The Coalition Government has been accused of 'scare tactics' for asking departments to model 40 per cent cuts. A more sophisticated critique is that this is expectations management: when the cuts turn out to be less than 40 per cent, everyone would be relieved.
The Government's position, as explained by Phil Hammond (who would have been chief secretary to the Treasury if there wasn't a coalition) is as follows: two budgets (NHS and overseas development) have been ring fenced. Education and defence have been limited to cuts of 10 per cent and 20 per cent. That means that some departments will have to experience cuts of more than 25 per cent. The exercise of asking them to model 40 per cent cuts is a way of finding out what departments think is really essential.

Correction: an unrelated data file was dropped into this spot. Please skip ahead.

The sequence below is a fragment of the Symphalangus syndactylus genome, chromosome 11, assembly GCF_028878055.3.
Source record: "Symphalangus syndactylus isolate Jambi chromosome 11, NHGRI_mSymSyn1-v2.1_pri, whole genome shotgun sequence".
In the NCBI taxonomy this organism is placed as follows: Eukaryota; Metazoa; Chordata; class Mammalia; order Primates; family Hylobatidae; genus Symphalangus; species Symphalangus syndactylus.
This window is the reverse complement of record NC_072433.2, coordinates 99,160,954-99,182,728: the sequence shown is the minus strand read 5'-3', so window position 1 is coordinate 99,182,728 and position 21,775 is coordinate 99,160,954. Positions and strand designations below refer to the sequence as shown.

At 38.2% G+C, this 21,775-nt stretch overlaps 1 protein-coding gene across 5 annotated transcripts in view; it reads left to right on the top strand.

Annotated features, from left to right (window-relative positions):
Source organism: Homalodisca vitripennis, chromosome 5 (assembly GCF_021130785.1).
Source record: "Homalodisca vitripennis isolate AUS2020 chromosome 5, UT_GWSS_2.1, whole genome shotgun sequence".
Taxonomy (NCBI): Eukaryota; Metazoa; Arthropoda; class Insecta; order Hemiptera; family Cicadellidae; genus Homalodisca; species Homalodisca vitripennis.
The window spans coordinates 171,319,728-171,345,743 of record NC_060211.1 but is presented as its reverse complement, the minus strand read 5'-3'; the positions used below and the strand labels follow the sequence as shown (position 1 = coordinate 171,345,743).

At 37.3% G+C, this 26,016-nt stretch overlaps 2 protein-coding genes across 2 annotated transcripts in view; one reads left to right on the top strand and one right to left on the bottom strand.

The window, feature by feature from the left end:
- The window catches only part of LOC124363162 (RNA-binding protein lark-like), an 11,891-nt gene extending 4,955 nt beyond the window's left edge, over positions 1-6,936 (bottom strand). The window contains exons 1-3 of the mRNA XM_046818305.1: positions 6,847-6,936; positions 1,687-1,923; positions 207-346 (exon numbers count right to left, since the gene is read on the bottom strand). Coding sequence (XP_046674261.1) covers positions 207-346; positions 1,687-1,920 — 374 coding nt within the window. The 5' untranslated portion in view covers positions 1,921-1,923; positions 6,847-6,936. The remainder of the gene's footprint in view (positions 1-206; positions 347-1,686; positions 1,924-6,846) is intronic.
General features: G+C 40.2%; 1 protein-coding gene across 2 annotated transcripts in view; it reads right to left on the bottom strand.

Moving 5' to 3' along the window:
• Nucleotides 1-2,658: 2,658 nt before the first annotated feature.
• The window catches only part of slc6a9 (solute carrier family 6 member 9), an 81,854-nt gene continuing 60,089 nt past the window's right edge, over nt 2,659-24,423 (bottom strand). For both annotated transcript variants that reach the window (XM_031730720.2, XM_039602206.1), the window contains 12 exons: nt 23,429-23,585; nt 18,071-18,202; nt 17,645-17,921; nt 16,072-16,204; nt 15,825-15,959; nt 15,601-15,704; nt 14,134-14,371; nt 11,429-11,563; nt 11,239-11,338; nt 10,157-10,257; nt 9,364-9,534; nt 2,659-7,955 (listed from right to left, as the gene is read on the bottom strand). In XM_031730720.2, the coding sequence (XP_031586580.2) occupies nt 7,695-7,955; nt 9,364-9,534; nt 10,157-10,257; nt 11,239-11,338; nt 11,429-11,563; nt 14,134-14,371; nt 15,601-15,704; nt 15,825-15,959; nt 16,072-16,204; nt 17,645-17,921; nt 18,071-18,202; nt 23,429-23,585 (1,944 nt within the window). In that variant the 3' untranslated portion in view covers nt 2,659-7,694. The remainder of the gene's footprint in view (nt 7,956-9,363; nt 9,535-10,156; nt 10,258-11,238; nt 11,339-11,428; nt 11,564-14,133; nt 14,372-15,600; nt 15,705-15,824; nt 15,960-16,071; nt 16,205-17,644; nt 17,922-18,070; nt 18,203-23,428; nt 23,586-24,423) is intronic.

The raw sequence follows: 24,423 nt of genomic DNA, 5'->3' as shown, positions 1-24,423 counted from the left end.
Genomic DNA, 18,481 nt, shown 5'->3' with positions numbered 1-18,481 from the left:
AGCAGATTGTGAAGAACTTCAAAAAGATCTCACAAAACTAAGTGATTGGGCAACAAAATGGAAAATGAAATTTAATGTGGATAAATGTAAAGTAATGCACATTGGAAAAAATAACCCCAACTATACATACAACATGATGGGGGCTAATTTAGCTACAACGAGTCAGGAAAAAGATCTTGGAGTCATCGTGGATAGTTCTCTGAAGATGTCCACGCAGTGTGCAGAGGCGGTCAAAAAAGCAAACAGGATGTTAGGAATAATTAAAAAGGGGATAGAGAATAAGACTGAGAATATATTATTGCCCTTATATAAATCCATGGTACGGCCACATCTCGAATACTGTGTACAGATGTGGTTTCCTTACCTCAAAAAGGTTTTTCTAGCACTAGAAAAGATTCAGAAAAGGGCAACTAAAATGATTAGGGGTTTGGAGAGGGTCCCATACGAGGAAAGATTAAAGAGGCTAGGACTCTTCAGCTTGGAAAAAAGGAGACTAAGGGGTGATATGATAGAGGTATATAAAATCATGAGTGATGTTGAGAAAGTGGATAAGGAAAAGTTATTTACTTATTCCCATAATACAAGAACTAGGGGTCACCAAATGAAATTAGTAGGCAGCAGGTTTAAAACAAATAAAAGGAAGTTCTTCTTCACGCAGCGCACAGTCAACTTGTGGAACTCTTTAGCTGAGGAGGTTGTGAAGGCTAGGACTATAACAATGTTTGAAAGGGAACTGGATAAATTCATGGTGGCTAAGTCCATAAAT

A survey referred to on Radio 5 this morning found that those interviewed favoured cuts in overseas development and 'quangos'. Overseas development is only 0.7 per cent of the total budget and as for the 'charity begins at home' argument it would be interesting to see how some British people would cope with living on one dollar or two dollars a day.
The 'quangos' argument is a bit of a red herring. There is no evidence that quangos are any more or less efficient than central government departments. Indeed, they can be cheaper to run as many of them (probably most) are located outside London. What one does need to ask is whether the tasks they perform are essential or desirable and it is probably the case that quangos tend to do more tasks in the 'desirable' category. For example, it is apparent that some of them have advocacy roles and it is open to question whether that is a role of government at all.